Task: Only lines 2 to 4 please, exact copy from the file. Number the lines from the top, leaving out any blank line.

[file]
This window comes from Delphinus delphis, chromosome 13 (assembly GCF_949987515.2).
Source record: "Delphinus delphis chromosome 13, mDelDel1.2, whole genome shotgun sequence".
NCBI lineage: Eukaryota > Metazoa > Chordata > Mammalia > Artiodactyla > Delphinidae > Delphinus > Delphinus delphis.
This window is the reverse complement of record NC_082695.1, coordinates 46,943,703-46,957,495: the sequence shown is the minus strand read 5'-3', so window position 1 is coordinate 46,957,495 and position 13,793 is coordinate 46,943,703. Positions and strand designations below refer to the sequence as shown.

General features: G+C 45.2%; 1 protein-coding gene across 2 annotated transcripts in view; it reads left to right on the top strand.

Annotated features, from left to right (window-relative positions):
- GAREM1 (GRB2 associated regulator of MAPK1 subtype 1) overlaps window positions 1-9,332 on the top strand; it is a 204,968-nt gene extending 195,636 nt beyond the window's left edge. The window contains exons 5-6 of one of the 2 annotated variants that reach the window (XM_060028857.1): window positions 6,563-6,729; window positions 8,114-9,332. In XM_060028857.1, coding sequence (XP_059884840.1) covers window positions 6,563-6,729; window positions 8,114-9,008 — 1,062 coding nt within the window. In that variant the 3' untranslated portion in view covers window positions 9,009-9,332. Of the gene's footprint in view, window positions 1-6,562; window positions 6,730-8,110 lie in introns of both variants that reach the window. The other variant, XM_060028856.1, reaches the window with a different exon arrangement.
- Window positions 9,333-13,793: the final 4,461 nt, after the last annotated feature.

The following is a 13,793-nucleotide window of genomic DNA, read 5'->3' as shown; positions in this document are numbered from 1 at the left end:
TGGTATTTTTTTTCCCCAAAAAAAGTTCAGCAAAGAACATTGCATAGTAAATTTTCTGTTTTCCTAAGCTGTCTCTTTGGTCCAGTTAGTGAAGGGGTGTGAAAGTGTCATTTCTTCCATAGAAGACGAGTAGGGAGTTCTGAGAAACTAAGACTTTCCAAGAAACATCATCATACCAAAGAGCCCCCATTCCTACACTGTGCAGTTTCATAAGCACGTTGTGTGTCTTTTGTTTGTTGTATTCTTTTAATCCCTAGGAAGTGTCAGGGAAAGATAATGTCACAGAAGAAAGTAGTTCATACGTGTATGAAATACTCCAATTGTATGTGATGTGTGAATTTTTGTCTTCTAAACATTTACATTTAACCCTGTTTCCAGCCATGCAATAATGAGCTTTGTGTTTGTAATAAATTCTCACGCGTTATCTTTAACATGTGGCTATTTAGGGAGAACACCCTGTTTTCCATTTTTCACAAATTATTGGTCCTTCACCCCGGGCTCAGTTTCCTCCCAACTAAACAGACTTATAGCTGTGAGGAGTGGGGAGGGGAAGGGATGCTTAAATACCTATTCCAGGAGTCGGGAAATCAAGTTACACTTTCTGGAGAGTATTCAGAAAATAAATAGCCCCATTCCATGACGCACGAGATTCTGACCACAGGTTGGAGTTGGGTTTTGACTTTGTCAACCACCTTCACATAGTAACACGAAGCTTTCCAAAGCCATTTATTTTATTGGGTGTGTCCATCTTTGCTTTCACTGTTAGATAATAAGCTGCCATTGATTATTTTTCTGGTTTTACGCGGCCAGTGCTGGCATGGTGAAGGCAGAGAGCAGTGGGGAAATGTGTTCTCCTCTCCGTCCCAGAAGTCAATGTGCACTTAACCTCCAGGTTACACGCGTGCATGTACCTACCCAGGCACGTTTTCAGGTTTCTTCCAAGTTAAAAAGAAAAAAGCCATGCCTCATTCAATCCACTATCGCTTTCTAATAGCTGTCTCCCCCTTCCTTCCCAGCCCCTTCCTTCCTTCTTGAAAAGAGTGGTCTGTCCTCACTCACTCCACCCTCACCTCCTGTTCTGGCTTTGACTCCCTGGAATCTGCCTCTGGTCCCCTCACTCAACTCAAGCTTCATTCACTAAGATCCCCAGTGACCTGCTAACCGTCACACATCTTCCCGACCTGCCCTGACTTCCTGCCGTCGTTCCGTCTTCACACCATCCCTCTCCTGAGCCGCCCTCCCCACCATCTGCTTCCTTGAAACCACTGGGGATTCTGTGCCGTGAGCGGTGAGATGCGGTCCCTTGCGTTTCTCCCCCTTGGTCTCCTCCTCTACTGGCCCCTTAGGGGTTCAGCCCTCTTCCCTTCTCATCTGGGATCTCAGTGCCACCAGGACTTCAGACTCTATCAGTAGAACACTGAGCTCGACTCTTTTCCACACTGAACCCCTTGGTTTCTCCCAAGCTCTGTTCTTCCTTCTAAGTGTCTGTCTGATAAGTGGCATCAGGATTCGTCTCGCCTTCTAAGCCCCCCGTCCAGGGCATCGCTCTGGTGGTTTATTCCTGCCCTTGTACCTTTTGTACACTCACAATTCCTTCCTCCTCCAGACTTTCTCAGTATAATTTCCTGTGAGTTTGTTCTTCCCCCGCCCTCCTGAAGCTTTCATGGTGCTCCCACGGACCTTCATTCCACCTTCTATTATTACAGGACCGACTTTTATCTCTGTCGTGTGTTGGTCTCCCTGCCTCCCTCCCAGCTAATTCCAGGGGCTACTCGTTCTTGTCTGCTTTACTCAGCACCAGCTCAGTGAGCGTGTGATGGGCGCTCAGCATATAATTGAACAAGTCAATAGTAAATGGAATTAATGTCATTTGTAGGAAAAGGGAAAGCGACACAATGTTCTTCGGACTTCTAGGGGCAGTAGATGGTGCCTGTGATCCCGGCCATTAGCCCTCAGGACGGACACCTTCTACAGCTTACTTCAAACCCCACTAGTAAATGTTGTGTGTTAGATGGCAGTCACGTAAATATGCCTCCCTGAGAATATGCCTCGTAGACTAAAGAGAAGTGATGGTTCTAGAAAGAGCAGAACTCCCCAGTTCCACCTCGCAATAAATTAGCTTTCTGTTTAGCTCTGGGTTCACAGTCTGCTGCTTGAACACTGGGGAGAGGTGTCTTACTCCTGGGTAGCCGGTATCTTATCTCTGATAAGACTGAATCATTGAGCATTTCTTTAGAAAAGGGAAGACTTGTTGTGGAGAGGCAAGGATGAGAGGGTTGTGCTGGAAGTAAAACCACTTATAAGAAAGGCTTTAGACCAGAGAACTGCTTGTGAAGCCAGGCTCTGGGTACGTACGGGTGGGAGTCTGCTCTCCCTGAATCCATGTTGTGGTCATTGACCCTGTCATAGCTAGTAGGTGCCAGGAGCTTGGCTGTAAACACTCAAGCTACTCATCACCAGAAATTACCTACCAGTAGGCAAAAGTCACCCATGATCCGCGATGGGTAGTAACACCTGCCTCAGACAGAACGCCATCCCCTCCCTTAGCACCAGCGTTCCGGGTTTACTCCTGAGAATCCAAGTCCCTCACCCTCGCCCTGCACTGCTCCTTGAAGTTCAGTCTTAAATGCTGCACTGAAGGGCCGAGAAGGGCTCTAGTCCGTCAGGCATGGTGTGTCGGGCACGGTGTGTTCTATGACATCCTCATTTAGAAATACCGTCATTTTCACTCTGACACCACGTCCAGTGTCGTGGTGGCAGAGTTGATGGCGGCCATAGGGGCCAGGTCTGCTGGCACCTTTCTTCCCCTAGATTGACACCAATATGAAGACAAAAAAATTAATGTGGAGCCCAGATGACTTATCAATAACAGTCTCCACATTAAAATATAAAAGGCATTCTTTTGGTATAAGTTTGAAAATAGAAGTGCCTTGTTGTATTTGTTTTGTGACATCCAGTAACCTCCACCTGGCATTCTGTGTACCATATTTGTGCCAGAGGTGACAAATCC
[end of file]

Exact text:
Source record: "Delphinus delphis chromosome 13, mDelDel1.2, whole genome shotgun sequence".
NCBI lineage: Eukaryota > Metazoa > Chordata > Mammalia > Artiodactyla > Delphinidae > Delphinus > Delphinus delphis.
This window is the reverse complement of record NC_082695.1, coordinates 46,943,703-46,957,495: the sequence shown is the minus strand read 5'-3', so window position 1 is coordinate 46,957,495 and position 13,793 is coordinate 46,943,703. Positions and strand designations below refer to the sequence as shown.